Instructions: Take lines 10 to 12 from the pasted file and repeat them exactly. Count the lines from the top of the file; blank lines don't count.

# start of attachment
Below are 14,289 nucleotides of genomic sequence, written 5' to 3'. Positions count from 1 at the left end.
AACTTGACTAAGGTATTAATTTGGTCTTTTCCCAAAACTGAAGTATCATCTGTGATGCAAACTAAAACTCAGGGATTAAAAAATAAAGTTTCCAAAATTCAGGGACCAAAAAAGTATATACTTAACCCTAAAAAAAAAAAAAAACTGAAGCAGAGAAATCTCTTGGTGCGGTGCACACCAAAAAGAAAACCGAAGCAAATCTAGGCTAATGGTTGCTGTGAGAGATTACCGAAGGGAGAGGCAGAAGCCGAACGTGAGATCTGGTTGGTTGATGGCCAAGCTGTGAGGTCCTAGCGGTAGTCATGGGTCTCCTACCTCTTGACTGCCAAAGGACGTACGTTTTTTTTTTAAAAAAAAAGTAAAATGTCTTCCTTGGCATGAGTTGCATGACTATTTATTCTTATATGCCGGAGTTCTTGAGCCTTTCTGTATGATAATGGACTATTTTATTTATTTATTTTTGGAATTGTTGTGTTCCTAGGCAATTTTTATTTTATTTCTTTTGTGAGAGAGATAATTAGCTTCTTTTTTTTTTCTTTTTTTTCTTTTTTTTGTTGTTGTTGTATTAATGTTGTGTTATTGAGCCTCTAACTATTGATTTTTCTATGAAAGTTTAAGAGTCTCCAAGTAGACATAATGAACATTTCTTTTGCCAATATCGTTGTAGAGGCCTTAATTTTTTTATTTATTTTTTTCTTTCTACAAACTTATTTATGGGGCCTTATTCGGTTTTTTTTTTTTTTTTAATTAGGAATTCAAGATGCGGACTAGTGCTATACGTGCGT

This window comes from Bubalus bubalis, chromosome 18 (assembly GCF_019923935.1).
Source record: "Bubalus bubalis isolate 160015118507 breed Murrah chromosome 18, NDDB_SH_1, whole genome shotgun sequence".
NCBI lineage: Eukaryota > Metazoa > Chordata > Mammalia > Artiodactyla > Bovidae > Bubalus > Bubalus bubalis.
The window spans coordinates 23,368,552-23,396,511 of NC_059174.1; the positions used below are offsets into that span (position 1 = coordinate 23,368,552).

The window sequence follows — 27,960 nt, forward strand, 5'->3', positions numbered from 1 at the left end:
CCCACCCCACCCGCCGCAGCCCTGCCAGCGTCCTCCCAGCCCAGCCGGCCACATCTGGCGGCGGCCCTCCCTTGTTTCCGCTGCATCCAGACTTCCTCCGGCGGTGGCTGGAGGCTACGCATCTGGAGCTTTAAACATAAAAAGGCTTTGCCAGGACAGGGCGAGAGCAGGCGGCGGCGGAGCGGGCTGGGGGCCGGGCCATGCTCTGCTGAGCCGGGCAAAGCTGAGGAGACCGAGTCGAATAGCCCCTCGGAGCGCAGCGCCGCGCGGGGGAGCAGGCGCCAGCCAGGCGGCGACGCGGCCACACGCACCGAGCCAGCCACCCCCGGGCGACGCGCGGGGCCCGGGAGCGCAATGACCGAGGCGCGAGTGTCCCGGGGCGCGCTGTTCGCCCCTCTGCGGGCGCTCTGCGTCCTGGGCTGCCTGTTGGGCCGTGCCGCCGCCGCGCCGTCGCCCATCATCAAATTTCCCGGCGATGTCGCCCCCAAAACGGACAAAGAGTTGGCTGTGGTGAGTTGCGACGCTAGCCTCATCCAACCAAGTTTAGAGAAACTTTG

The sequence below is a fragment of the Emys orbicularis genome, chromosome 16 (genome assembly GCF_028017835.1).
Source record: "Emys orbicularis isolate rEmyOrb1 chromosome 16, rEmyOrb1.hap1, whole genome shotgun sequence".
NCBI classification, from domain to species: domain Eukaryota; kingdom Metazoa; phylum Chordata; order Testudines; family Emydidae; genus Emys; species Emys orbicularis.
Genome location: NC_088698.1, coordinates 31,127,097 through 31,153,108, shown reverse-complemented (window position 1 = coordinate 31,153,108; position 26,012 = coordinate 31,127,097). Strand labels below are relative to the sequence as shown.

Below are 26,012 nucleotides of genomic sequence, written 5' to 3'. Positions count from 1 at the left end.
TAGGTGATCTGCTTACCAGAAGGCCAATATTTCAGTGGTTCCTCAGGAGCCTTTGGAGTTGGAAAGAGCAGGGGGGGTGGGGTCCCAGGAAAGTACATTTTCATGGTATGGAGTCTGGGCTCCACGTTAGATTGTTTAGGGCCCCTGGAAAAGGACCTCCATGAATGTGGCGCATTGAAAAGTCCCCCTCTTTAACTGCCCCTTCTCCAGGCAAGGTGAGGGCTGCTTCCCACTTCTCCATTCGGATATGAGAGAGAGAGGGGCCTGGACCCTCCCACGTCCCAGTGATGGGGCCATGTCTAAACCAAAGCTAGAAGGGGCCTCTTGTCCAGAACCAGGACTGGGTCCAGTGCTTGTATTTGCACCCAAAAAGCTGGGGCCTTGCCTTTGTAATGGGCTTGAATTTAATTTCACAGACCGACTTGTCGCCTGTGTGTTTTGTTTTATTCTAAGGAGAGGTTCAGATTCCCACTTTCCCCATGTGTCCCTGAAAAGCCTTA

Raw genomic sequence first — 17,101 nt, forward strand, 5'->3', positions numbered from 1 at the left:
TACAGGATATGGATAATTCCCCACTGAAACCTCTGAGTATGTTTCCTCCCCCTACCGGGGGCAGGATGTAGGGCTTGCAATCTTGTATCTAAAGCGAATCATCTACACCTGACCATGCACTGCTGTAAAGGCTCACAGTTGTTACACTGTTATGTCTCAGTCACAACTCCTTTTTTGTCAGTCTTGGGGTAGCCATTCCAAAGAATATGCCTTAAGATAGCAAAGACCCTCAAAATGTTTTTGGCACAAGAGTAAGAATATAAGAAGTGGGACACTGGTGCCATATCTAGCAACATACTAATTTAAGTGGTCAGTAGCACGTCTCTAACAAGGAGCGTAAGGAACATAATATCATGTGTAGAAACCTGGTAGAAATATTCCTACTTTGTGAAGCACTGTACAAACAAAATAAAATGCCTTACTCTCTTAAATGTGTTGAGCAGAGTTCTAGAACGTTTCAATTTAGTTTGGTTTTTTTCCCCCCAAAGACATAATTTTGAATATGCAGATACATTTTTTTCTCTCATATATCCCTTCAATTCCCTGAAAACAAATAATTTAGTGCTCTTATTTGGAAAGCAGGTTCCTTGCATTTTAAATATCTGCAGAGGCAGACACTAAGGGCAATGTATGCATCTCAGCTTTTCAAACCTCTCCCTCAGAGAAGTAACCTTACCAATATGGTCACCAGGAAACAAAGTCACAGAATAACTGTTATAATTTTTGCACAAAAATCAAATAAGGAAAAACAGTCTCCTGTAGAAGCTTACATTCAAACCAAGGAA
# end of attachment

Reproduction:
Source record: "Emys orbicularis isolate rEmyOrb1 chromosome 16, rEmyOrb1.hap1, whole genome shotgun sequence".
NCBI classification, from domain to species: domain Eukaryota; kingdom Metazoa; phylum Chordata; order Testudines; family Emydidae; genus Emys; species Emys orbicularis.
Genome location: NC_088698.1, coordinates 31,127,097 through 31,153,108, shown reverse-complemented (window position 1 = coordinate 31,153,108; position 26,012 = coordinate 31,127,097). Strand labels below are relative to the sequence as shown.